The Tribune Democrat, Johnstown, PA

Sports

July 3, 2013

Kolat keys comeback for Laurel Auto Group

JOHNSTOWN — Laurel Auto Group received some punch at the plate and aggressive base running from an unlikely source, and then got a clutch walk-off hit from a familiar face in a comeback 7-6 win over Ophthalmic Associates.

Relief pitcher Nick Kolat, batting in the No. 9 hole, stroked a game-tying single to right in a rare plate appearance on Wednesday night at Point Stadium.

“That was my first at-bat since May,” said Kolat, who eventually scored the game-winner in the AAABA League contest. “Guys were just stealing while I’m batting. I said, ‘There goes a fastball and I can’t swing at that one.’ I waited for another and another. I fouled off the one. I relaxed. I saw an outside fastball and I took it the other way.”

No. 2 hitter Joe Fearer smacked a full-count pitch into left field, ending a contest which was delayed by more than an hour due to rain and lasted past 9 p.m.

“I was just looking for a good pitch to hit,” said Fearer, one of the league batting leaders. “We had the winning run on third, so there was no pressure on me. There was no chance of us losing the game. I tried to stay relaxed and find a good pitch to hit. He threw a fastball away and I hit it away.”

Third-place Laurel Auto (12-10) held leads of 1-0 and 3-0 through four innings.

Derrick Zavatsky doubled and scored on starting pitcher Mike Nowicki’s chopping infield single to third base in the second inning.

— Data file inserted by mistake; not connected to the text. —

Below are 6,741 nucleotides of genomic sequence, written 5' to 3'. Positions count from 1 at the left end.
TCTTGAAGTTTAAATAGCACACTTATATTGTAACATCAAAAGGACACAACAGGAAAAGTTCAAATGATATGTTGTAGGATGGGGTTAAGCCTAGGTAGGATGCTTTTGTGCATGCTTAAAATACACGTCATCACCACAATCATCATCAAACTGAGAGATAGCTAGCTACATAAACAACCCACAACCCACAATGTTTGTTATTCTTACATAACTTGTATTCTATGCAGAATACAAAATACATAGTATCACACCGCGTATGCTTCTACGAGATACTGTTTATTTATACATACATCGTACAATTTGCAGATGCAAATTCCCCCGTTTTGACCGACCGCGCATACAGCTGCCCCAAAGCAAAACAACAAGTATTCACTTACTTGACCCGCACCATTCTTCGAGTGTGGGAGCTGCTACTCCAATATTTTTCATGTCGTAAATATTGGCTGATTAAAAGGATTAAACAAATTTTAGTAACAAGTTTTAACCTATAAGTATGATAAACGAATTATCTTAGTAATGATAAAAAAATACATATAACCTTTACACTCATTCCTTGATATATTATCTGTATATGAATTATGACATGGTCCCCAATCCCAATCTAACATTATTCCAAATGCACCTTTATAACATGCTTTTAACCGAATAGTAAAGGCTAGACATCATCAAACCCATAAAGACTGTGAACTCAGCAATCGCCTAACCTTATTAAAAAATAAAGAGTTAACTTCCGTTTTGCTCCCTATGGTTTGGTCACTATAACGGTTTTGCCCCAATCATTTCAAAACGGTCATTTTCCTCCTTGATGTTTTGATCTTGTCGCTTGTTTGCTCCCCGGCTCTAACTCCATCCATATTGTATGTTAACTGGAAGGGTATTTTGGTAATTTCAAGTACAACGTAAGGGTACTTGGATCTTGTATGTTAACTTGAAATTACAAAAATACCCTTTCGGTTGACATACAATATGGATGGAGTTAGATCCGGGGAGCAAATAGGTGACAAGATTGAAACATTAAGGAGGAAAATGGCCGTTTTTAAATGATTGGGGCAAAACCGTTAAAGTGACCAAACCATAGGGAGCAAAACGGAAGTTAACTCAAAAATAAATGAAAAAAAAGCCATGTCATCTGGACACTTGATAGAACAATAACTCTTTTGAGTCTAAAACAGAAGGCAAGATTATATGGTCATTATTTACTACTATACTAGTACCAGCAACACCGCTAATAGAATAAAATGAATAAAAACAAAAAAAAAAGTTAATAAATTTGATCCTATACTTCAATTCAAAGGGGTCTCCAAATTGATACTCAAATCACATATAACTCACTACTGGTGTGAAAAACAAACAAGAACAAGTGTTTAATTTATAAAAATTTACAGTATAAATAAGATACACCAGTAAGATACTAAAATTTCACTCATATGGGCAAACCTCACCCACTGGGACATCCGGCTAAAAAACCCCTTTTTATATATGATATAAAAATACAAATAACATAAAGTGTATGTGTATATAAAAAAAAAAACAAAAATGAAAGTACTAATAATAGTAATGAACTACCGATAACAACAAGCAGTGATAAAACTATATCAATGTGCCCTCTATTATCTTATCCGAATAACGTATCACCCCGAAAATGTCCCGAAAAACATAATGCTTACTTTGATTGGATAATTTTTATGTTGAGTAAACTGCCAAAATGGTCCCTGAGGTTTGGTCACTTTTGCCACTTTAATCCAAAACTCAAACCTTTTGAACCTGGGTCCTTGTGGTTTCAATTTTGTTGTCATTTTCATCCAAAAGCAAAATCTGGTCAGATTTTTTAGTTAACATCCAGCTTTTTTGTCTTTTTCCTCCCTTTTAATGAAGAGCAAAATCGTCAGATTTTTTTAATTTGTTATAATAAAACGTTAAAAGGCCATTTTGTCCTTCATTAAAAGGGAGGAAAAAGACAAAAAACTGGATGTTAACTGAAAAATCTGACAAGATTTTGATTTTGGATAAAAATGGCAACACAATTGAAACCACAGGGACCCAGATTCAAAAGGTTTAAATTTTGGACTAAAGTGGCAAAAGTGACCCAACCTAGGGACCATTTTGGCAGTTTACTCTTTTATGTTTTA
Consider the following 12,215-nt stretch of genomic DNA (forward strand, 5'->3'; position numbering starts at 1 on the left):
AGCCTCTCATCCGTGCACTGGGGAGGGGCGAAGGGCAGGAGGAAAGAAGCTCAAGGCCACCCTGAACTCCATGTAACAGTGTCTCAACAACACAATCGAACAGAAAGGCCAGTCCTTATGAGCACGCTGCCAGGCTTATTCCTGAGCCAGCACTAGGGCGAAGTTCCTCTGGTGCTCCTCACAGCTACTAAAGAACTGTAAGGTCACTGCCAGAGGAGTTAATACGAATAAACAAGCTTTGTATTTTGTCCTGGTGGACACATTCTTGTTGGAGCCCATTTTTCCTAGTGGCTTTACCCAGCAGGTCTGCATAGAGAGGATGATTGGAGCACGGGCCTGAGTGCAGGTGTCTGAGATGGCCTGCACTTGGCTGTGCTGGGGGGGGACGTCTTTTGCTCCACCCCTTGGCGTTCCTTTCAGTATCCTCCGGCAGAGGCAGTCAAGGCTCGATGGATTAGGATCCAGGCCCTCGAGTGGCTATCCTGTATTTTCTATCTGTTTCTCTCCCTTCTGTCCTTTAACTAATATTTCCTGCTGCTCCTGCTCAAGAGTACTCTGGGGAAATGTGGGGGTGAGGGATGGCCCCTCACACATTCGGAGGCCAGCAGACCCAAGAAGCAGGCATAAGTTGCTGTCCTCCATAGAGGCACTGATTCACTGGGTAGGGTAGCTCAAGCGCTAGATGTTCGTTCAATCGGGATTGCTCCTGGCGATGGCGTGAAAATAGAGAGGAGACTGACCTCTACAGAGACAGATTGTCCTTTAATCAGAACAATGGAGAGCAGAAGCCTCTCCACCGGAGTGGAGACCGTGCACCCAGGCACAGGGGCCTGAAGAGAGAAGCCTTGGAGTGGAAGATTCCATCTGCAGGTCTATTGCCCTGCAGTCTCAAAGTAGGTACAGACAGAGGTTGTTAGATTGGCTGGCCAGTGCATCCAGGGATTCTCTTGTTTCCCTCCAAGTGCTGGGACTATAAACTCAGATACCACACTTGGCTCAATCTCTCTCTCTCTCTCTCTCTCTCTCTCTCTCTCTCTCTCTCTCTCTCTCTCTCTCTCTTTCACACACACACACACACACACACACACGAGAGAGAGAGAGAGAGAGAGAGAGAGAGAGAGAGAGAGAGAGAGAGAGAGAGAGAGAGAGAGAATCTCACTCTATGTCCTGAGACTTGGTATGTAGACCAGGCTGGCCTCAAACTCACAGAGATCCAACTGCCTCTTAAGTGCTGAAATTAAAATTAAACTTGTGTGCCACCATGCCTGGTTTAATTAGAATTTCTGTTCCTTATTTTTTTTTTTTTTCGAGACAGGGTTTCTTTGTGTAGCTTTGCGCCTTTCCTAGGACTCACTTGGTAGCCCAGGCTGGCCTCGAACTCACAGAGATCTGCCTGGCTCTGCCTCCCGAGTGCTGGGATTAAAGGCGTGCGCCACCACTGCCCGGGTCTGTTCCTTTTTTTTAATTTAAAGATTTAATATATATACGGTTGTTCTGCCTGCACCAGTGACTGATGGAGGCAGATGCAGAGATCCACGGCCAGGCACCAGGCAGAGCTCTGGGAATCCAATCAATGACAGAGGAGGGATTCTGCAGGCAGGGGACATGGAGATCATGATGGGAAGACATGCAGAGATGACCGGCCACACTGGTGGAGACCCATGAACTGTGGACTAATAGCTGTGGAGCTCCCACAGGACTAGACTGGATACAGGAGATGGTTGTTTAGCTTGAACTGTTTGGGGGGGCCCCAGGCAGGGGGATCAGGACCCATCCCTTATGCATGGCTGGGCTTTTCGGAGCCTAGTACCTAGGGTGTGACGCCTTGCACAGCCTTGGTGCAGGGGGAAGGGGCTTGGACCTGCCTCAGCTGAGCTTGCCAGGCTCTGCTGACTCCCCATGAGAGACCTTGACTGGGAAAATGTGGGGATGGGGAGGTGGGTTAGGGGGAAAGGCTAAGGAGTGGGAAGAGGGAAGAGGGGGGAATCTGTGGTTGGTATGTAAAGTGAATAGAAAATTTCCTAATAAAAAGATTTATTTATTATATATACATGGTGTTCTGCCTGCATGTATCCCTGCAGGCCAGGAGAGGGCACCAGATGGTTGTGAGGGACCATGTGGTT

Ryan Matsko and Gordon Barr each singled in the fourth and moved up on Nowicki’s sacrifice bunt. Anthony Piccolini singled home a run, and Barr scored on a ground out.

Fifth-place Ophthalmic Associates (7-15) countered with a two-run fifth after singles by Cory Furry and Josh Bracken were followed by run-scoring hits by Dylan Corl and Alex Beiler.

“We’re better than our record indicates,” Ophthalmic manager Jason Kaminsky said. “I think for a first-year team with a lot of young guys, they’re doing a good job. We’re making a lot of adjustments and doing the things you have to do to win baseball games. We just haven’t gotten over the hump yet.”

Laurel’s Nowicki singled in another run to make it 4-2 in the fifth.

Overall, Laurel Auto had three hits, a sacrifice bunt, one run and three RBI out of the No. 9 spot in the order.

“Those are coming from guys that are pitchers only at the college level,” Laurel Auto manager Mark Thomchick said of Nowicki and Kolat. “They’re baseball players. Even though they’re in the nine hole, they can hit.”

Ophthamic added three runs in the sixth and one more in the seventh to lead 6-4 entering Laurel’s final at-bat.

Michael Flyte tripled to deep center and scored in the sixth, and pinch-hitter Greg Martin singled in a run in the seventh.

But Laurel Auto came back with a three-run seventh.

Zavatsky was hit by a pitch to lead off the inning. He moved up on a wild pitch and stole third. He scored on a balk.

Barr drew a one-out walk and advanced on the balk and a stolen base. Kolat delivered his single.

“Kolat, our pitcher – I don’t think he hits ever – got a hit to drive in the tying run,” Fearer said. “He ran the bases really well to get to third base.”

Kolat moved to second on a wild pitch and continued running to third.

“I saw it about halfway and when I got three-quarters of the way to second, I peeked in,” Kolat said. “I saw that the catcher didn’t know where it was. My coach (Thomchick) was at W&J and that’s where I go. We practice that all the time, round two hard. You never know. I took a peek and I wasn’t stopping.”

Fearer lined the ball to left to end it.

“It’s a game of inches,” Kaminsky said. “They put the bat on the ball and hits fell in for them. It’s a tough one to lose but these guys are a resilient bunch of kids and they play well together as a team.”

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